Iceland’s Herd Immunity Plan Likely Impacted by Vaccine Delay
(Bloomberg) -- Iceland’s plan to achieve herd immunity already by the end of March will likely be impacted by production delays at Covid-19 vaccine supplier Pfizer, the country’s chief epidemiologist warned Thursday.
Earlier this month, the Health Ministry said it wanted to vaccinate 75% of Icelanders born in 2005 or earlier by the end of the first quarter. But according to Thorolfiur Gudnason, that target won’t be achieved until the end of next year.
“We finally have a clear picture of the vaccine shipment from Pfizer,” Gudnason said. “Because of the producers’ shortage of raw materials, the production will be delayed, so it is clear we will get less than we anticipated,” he said during a briefing in Reykjavik.
“As for the other vaccines, it is unclear when in the year 2021 distribution can start, but according to current plans I suspect that cannot occur until the middle of 2021 and likely not until the later part of the year. This means we will not reach a good herd immunity until late next year,” he said.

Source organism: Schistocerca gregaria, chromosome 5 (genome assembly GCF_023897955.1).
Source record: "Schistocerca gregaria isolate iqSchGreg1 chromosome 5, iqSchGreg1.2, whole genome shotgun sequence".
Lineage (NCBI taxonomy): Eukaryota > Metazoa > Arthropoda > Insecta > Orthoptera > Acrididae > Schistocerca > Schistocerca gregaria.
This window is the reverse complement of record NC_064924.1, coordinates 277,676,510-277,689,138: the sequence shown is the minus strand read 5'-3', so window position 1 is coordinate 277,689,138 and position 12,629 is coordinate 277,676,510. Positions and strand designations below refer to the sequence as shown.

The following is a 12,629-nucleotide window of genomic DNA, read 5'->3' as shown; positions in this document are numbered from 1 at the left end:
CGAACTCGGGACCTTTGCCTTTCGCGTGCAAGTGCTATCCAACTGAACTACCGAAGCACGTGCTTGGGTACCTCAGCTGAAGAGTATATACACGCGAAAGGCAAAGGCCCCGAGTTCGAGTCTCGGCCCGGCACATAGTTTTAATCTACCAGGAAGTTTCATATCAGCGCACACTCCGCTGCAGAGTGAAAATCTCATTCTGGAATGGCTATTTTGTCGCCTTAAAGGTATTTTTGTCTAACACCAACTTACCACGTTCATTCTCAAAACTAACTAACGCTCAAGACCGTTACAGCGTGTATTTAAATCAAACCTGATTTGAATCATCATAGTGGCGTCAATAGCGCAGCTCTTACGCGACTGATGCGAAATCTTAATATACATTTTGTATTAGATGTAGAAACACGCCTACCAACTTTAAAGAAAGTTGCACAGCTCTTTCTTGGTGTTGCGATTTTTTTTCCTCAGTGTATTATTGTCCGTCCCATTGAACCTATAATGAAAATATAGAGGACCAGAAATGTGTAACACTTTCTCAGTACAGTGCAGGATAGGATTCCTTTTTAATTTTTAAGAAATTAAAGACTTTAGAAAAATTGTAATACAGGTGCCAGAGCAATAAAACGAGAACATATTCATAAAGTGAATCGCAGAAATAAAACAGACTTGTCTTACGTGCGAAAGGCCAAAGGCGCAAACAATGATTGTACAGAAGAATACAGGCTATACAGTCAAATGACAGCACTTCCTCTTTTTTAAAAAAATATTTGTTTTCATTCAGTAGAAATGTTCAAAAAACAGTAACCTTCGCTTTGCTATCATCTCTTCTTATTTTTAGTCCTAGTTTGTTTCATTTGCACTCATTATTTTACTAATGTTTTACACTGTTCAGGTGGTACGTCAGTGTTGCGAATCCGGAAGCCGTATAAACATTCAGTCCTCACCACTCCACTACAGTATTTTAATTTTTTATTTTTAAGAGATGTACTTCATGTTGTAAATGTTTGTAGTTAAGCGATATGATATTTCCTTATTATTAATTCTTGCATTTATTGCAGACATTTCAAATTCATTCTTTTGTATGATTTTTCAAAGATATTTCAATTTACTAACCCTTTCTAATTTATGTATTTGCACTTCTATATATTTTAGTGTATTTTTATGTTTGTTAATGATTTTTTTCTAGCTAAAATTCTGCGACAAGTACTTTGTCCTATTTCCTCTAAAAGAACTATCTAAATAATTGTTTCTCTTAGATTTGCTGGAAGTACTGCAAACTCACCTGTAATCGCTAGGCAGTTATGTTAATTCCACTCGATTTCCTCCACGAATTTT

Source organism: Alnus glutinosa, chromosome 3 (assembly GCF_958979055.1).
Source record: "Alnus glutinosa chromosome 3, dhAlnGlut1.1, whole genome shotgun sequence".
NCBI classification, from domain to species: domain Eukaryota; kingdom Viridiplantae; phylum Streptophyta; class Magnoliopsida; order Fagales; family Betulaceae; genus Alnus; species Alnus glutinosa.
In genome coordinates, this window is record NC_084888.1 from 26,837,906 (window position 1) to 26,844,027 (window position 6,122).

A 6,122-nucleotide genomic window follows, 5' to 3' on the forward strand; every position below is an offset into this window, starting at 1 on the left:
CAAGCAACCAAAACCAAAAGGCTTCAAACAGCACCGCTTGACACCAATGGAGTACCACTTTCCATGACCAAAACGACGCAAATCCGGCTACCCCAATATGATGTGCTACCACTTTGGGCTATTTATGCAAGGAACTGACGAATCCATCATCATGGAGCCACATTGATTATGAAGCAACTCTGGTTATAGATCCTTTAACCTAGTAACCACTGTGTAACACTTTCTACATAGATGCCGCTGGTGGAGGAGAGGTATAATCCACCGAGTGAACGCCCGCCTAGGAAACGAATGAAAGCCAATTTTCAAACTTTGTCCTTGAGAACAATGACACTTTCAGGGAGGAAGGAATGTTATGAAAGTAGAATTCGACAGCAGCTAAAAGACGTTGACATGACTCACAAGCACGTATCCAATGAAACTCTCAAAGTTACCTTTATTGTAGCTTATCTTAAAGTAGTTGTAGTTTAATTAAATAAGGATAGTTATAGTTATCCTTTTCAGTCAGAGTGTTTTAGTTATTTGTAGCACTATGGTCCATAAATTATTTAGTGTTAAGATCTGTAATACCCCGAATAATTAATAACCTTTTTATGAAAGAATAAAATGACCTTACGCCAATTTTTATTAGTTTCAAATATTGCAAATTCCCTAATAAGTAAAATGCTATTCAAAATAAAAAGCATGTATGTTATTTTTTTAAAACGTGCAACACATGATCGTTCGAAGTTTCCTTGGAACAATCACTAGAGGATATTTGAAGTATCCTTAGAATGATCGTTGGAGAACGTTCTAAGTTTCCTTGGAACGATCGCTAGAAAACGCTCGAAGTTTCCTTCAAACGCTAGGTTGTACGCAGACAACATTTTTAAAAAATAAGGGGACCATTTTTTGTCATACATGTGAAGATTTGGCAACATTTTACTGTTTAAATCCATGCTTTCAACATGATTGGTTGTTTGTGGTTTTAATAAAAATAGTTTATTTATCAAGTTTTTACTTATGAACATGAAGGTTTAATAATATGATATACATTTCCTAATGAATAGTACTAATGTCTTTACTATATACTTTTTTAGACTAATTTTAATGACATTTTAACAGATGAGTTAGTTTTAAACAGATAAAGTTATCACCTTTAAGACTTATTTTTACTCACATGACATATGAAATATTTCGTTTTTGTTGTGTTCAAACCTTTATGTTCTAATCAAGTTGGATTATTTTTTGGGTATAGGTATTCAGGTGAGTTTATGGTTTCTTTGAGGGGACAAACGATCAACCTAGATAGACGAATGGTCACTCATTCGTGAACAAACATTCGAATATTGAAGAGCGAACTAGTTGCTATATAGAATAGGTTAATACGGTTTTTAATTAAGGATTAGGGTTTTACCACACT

Experts at the Health Ministry have said that herd immunity would be achieved once at least 60% of the population is inoculated.
Iceland is covered by the European Union’s procurement program.
Here’s an overview of its vaccine orders:
- AstraZeneca - 230,000 doses (covering 115,000 individuals)
- Pfizer - 170,000 doses (85,000)
- Janssen - Johnson & Johnson - 235,000 doses (contract not yet signed)
- Moderna - not available (contract not yet signed)
- CureVac - not available (still in Phase II)
- Sanofi - not available (still in Phase II)
Iceland plans to start vaccinating about 1,000 front-line health workers and nursing home residents as soon as possible after Christmas, Gudnason said.
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